Are there any statistical/mathematical indicators that can be used to analyze glucose readings and insulin usage beside the standard min/max, average, standard deviation, variance? Has anyone used regression analysis effectively?
This question was referred to several members of the Diabetes Team, who have each given an answer:
Answer from Dr. O'Brien:There are several groups especially in Britain and in the U.S. that are trying to devise computer programs that can analyse blood glucose data together with information on diet and exercise to more accurately anticipate insulin needs and thus improve control. There are basically three approaches.
The first would be to establish a data base over a fairly long period and then develop a 'macro' which would rapidly extract similar settings and hopefully suggest the best dose of insulin in those circumstances. This is expensive and time consuming and inappropriate for young people whose growth and appetite parameters are changing.
Another system for which there limited evidence of benefit is called 'Teledoc' and involves calling in blood sugars to a central computer using an 800- or local number. Essentially it uses algorithms for sliding scales. The present model looks well adapted to the 'managed care' situation where clinic time is limited. Physicians and nurses don't always like surrendering personal relationship and patients have had problems with the mechanical approach too.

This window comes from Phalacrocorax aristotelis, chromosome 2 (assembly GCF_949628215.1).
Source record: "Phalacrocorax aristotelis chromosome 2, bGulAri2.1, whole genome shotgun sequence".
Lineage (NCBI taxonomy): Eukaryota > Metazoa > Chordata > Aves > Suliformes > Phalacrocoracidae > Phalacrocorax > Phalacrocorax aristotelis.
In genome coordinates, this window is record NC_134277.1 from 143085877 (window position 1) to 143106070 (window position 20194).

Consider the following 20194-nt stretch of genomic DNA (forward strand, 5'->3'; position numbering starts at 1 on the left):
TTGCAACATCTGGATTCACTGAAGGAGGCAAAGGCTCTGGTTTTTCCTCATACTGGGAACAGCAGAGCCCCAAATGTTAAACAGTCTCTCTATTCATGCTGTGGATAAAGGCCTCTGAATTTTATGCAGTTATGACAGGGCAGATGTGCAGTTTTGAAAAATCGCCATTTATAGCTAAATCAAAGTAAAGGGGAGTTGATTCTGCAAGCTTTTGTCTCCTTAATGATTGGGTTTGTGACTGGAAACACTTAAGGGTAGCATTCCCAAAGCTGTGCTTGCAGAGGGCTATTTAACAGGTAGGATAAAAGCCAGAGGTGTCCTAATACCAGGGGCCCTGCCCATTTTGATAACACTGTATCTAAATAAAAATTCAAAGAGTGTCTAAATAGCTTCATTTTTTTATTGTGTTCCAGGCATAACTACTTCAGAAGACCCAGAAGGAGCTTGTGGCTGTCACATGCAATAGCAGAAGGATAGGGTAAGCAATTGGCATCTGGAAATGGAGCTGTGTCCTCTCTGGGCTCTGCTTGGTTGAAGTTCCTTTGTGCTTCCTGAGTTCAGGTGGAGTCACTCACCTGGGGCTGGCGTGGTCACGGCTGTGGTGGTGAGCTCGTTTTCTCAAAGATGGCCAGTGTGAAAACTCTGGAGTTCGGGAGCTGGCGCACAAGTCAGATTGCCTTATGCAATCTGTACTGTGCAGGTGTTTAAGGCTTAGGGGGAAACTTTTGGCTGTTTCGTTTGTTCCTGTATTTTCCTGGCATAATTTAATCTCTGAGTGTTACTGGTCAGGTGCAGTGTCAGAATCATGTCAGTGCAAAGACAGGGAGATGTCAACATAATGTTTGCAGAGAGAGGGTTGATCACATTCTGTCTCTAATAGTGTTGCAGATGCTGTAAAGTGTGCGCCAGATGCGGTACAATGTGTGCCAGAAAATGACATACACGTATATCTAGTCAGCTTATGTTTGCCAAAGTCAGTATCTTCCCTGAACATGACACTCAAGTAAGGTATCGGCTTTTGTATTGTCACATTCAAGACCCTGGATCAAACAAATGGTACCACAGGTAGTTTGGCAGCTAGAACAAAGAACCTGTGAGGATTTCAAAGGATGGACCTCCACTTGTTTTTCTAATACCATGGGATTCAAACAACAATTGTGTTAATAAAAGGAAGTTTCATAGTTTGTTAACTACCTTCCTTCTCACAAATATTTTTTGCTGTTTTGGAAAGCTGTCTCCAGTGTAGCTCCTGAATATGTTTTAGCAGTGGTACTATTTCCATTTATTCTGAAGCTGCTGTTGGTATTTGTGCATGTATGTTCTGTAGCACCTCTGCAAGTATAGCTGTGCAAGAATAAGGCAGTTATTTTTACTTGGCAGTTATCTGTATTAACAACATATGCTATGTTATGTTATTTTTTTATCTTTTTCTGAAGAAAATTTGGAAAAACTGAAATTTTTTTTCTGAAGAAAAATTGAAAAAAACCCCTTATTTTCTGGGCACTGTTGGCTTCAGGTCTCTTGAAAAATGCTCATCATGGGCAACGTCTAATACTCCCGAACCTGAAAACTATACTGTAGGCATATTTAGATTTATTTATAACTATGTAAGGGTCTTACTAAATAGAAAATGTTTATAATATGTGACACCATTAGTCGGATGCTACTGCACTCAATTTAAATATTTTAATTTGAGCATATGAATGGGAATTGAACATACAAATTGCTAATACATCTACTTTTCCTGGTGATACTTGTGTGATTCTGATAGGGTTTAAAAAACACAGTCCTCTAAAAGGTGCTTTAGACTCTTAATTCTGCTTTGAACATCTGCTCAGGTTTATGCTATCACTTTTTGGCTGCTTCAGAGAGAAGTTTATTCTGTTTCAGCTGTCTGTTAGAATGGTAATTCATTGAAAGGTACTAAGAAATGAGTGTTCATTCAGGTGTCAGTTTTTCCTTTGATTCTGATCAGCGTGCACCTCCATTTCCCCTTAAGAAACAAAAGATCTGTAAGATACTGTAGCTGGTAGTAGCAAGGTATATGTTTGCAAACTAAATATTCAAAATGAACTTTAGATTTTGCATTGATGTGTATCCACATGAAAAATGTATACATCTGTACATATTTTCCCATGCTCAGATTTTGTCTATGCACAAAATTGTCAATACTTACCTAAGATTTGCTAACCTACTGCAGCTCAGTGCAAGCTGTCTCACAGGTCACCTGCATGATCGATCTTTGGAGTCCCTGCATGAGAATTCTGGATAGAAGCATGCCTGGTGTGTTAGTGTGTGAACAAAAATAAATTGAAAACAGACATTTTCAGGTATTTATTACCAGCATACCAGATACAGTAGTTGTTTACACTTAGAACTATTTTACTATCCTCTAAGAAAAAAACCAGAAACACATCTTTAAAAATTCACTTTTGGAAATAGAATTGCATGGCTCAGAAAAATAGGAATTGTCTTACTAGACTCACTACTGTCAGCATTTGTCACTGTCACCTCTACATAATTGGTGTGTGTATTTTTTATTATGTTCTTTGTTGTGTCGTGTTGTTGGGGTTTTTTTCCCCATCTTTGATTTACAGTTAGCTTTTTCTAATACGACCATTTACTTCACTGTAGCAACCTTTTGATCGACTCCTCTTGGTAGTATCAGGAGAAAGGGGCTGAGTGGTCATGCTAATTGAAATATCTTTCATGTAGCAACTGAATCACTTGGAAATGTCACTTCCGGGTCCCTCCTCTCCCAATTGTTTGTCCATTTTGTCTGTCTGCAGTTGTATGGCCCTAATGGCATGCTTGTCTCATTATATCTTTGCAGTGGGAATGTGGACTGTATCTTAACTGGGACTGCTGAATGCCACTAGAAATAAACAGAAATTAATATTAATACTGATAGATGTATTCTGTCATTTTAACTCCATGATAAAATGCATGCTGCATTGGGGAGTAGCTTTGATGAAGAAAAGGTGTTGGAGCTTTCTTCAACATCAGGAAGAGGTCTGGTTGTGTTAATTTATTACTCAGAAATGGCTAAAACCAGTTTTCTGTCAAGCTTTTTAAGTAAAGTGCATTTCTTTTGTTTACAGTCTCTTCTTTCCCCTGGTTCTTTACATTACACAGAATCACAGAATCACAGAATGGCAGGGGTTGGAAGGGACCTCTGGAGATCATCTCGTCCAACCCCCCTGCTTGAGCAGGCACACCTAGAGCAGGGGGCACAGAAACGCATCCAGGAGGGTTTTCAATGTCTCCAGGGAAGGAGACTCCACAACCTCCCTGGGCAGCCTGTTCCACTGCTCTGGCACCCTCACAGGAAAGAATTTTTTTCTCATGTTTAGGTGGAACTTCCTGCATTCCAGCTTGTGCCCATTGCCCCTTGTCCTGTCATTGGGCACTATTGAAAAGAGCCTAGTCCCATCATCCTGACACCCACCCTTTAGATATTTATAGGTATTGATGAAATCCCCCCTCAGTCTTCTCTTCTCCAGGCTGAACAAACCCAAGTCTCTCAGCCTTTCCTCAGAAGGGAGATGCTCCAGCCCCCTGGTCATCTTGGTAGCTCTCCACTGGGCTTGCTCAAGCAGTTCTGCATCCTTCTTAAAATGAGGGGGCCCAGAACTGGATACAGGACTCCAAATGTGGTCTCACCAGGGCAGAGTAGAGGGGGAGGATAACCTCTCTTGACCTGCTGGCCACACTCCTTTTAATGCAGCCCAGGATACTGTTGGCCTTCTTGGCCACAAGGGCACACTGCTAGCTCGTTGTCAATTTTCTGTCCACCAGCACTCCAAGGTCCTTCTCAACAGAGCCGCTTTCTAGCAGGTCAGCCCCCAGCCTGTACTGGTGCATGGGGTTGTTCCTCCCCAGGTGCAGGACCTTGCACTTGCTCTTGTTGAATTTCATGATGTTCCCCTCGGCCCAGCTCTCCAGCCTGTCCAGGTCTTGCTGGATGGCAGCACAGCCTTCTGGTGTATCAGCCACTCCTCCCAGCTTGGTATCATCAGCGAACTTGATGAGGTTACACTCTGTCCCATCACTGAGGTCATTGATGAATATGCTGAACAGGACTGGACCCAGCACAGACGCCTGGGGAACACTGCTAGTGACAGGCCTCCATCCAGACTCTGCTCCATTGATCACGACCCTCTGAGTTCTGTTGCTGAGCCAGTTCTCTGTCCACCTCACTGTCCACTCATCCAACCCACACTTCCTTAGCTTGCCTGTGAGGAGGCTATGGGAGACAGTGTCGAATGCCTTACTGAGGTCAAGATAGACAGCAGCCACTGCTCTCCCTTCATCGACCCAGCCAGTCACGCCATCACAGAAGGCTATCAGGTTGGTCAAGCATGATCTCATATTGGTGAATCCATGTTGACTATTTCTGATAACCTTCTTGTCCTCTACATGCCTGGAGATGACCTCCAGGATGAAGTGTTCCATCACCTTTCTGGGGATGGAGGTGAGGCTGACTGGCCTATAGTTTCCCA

A third approach, and I don't know if it has been actually tried in practise yet, is to use the complex mathematics of fuzzy logic to see if there is any individual pattern to how blood sugars vary in relation to insulin dose, carbohydrate intake, exercise and stress. Many mathematicians say that it is chaotic; but if it could be worked out it might be possible to calculate insulin doses much more accurately than we do now.
All of these systems are experimental at the moment.
Answer from Dr. Robertson:I think Dr. O'Brien's answer is comprehensive. All that I can add is that there is quite a lot of work going on in the areas of fuzzy logic and probabilistic mathematical theory. I was at a computing conference in Austria a few weeks ago and heard about some of this work. I don't pretend to understand it but some potentially useful computer tools are evolving. What is striking, however is that all such systems ignore the big variable - patients that can't comply exactly with prescribed therapy.
I suppose what I'm saying is that the best and most accurate computer models can only offer support to patients who are truly motivated, and they are already relatively easy to assist.
Original posting 5 Nov 96
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